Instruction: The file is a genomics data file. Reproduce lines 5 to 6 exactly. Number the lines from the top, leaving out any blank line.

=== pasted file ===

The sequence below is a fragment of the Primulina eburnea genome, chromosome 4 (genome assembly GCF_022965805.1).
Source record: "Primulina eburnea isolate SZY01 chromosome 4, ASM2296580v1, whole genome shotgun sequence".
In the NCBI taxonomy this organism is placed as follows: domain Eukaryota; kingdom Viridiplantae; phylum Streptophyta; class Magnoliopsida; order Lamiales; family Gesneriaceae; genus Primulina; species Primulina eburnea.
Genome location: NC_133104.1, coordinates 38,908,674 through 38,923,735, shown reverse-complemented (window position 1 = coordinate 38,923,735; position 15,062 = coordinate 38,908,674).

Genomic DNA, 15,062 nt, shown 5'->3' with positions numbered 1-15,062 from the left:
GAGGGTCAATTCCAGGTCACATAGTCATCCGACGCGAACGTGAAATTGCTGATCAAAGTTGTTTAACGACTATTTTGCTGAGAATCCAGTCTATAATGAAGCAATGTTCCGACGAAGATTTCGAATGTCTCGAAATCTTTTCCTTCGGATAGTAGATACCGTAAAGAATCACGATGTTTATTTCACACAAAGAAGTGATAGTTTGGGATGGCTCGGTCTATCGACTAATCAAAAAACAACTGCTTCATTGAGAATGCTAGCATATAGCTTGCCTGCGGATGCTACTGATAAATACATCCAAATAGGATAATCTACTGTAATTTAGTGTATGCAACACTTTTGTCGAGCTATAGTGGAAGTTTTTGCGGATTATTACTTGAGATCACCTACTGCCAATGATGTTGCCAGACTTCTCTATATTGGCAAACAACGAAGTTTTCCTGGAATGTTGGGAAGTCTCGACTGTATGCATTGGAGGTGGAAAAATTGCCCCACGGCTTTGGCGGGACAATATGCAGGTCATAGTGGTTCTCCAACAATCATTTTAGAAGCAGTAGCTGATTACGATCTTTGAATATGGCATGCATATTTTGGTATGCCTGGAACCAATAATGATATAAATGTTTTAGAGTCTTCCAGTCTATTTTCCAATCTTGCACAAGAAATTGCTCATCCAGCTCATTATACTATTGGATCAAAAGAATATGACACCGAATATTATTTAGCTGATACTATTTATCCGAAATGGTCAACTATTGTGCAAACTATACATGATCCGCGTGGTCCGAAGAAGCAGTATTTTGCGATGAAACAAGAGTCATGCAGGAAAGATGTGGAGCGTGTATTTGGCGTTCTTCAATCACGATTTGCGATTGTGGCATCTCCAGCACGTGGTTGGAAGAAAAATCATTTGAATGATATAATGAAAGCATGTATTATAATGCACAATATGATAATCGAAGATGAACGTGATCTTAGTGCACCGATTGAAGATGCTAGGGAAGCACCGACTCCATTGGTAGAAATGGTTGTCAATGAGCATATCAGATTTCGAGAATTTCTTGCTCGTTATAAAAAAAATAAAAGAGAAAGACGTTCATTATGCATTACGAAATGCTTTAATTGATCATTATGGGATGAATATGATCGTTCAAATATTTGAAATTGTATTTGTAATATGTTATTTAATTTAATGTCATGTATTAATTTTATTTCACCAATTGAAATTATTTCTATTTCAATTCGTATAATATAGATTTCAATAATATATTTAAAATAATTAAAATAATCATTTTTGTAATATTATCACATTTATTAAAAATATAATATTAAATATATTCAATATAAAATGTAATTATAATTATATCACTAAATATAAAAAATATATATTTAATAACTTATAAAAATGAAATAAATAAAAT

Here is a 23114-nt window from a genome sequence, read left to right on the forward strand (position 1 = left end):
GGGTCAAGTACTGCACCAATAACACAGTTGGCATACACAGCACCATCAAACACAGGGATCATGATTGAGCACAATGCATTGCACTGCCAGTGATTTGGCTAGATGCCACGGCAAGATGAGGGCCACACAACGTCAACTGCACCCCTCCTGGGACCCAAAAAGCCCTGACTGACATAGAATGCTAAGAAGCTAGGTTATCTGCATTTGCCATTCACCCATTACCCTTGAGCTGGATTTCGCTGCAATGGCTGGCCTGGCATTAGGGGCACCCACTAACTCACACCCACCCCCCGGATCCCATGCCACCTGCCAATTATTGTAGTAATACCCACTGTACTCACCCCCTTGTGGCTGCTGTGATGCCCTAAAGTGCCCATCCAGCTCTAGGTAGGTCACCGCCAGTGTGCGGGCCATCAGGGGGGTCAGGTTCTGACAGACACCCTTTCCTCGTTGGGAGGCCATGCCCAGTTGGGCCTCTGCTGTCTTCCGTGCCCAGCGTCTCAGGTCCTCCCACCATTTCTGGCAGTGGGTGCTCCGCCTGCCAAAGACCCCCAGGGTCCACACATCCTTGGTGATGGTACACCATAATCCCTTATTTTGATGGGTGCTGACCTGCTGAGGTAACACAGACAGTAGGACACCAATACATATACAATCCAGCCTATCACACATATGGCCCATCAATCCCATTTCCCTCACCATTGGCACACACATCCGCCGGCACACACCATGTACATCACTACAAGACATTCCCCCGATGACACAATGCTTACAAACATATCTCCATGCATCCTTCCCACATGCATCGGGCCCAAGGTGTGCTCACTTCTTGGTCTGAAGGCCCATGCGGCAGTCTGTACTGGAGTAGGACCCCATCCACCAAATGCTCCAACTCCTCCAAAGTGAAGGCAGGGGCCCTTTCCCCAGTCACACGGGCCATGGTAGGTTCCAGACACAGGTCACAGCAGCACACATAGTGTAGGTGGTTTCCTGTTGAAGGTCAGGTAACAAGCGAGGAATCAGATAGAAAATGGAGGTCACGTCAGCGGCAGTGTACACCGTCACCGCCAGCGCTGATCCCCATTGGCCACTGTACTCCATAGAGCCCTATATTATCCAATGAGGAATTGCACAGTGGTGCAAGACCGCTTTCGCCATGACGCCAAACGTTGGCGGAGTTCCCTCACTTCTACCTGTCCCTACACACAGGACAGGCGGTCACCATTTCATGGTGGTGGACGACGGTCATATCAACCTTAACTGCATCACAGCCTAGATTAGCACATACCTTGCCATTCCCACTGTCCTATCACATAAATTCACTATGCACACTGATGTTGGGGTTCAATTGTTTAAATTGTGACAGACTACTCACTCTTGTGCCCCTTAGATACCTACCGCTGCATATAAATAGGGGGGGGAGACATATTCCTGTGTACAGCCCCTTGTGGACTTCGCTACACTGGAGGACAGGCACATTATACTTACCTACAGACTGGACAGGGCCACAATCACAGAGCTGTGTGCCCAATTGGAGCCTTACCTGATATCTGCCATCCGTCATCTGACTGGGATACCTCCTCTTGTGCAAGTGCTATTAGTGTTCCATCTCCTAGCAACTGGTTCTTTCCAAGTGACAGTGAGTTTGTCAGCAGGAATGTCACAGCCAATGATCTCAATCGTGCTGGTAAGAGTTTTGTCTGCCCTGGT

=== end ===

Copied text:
Genomic DNA, 15,062 nt, shown 5'->3' with positions numbered 1-15,062 from the left:
GAGGGTCAATTCCAGGTCACATAGTCATCCGACGCGAACGTGAAATTGCTGATCAAAGTTGTTTAACGACTATTTTGCTGAGAATCCAGTCTATAATGAAGCAATGTTCCGACGAAGATTTCGAATGTCTCGAAATCTTTTCCTTCGGATAGTAGATACCGTAAAGAATCACGATGTTTATTTCACACAAAGAAGTGATAGTTTGGGATGGCTCGGTCTATCGACTAATCAAAAAACAACTGCTTCATTGAGAATGCTAGCATATAGCTTGCCTGCGGATGCTACTGATAAATACATCCAAATAGGATAATCTACTGTAATTTAGTGTATGCAACACTTTTGTCGAGCTATAGTGGAAGTTTTTGCGGATTATTACTTGAGATCACCTACTGCCAATGATGTTGCCAGACTTCTCTATATTGGCAAACAACGAAGTTTTCCTGGAATGTTGGGAAGTCTCGACTGTATGCATTGGAGGTGGAAAAATTGCCCCACGGCTTTGGCGGGACAATATGCAGGTCATAGTGGTTCTCCAACAATCATTTTAGAAGCAGTAGCTGATTACGATCTTTGAATATGGCATGCATATTTTGGTATGCCTGGAACCAATAATGATATAAATGTTTTAGAGTCTTCCAGTCTATTTTCCAATCTTGCACAAGAAATTGCTCATCCAGCTCATTATACTATTGGATCAAAAGAATATGACACCGAATATTATTTAGCTGATACTATTTATCCGAAATGGTCAACTATTGTGCAAACTATACATGATCCGCGTGGTCCGAAGAAGCAGTATTTTGCGATGAAACAAGAGTCATGCAGGAAAGATGTGGAGCGTGTATTTGGCGTTCTTCAATCACGATTTGCGATTGTGGCATCTCCAGCACGTGGTTGGAAGAAAAATCATTTGAATGATATAATGAAAGCATGTATTATAATGCACAATATGATAATCGAAGATGAACGTGATCTTAGTGCACCGATTGAAGATGCTAGGGAAGCACCGACTCCATTGGTAGAAATGGTTGTCAATGAGCATATCAGATTTCGAGAATTTCTTGCTCGTTATAAAAAAAATAAAAGAGAAAGACGTTCATTATGCATTACGAAATGCTTTAATTGATCATTATGGGATGAATATGATCGTTCAAATATTTGAAATTGTATTTGTAATATGTTATTTAATTTAATGTCATGTATTAATTTTATTTCACCAATTGAAATTATTTCTATTTCAATTCGTATAATATAGATTTCAATAATATATTTAAAATAATTAAAATAATCATTTTTGTAATATTATCACATTTATTAAAAATATAATATTAAATATATTCAATATAAAATGTAATTATAATTATATCACTAAATATAAAAAATATATATTTAATAACTTATAAAAATGAAATAAATAAAAT